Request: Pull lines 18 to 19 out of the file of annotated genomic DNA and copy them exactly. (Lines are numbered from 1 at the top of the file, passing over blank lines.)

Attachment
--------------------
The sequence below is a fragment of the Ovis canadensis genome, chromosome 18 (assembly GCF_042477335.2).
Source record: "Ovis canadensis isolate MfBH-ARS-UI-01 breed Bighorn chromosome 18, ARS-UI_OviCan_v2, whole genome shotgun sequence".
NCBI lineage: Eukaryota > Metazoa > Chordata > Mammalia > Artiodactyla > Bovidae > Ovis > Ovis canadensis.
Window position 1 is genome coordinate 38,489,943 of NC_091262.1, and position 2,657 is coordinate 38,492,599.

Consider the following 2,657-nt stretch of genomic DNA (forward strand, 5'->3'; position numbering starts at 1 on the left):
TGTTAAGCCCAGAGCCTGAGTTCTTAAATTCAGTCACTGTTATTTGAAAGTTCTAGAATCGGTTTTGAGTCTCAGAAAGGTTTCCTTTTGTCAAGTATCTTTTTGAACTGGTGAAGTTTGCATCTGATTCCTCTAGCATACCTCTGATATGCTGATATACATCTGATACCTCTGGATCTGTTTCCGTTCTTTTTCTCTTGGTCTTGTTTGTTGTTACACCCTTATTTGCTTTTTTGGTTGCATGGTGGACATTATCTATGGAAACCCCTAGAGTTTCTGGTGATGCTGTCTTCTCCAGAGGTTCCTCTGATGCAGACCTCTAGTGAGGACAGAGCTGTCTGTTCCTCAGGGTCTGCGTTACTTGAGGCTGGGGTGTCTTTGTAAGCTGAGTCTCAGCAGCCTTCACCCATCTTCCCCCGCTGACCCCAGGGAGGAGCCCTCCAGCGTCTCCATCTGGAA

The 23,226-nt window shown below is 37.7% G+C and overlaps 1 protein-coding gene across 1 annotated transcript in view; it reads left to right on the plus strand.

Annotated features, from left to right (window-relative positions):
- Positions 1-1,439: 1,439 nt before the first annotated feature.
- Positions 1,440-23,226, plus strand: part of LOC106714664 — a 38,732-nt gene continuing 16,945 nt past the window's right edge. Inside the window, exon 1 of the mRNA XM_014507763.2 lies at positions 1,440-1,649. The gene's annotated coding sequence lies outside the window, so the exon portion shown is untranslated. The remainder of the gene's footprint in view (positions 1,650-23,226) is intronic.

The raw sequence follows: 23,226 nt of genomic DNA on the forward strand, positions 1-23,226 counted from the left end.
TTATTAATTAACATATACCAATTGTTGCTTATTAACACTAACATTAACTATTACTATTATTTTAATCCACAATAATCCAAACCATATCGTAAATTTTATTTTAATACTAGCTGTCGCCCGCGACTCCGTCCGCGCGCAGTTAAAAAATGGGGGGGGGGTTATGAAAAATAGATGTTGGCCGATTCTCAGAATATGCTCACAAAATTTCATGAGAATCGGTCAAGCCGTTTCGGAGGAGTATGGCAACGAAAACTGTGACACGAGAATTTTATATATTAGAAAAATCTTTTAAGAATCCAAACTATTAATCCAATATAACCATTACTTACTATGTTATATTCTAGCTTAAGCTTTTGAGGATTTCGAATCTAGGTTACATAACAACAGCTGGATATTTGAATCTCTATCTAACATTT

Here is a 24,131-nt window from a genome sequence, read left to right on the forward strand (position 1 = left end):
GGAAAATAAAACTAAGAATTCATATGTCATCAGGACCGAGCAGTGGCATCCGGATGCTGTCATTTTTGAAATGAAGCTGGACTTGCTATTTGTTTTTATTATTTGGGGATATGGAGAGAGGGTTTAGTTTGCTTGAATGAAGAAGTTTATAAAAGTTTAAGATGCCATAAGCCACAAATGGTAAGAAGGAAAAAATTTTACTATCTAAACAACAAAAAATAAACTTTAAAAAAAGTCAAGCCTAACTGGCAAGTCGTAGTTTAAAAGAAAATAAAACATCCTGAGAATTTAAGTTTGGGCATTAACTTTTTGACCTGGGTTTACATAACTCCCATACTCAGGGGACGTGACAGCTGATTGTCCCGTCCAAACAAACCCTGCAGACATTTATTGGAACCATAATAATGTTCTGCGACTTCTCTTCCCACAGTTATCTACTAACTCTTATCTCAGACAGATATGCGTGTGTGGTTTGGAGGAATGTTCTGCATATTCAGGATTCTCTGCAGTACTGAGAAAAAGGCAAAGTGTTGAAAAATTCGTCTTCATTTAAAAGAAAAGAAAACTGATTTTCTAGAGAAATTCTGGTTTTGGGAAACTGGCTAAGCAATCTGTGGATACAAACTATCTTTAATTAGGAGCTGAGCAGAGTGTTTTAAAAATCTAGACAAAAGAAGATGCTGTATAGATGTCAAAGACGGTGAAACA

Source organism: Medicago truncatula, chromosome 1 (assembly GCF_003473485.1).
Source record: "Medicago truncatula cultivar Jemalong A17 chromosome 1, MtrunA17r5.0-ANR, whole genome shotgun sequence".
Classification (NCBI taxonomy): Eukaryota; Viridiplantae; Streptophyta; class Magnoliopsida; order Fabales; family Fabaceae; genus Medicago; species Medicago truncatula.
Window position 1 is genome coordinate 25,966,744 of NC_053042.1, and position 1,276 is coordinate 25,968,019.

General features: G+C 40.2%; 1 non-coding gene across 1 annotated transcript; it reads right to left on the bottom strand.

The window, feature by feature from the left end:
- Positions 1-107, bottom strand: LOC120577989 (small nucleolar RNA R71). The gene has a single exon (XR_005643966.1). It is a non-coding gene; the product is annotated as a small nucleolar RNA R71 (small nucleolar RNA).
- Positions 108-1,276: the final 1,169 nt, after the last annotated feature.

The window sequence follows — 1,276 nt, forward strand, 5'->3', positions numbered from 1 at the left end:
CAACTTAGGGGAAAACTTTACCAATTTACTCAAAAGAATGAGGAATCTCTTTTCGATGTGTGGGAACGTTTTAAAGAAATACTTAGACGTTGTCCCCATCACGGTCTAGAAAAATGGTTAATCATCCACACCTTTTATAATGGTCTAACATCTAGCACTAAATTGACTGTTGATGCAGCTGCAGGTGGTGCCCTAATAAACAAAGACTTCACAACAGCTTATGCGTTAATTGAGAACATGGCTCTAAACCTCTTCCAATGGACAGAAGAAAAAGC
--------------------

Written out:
Window position 1 is genome coordinate 25,966,744 of NC_053042.1, and position 1,276 is coordinate 25,968,019.

General features: G+C 40.2%; 1 non-coding gene across 1 annotated transcript; it reads right to left on the bottom strand.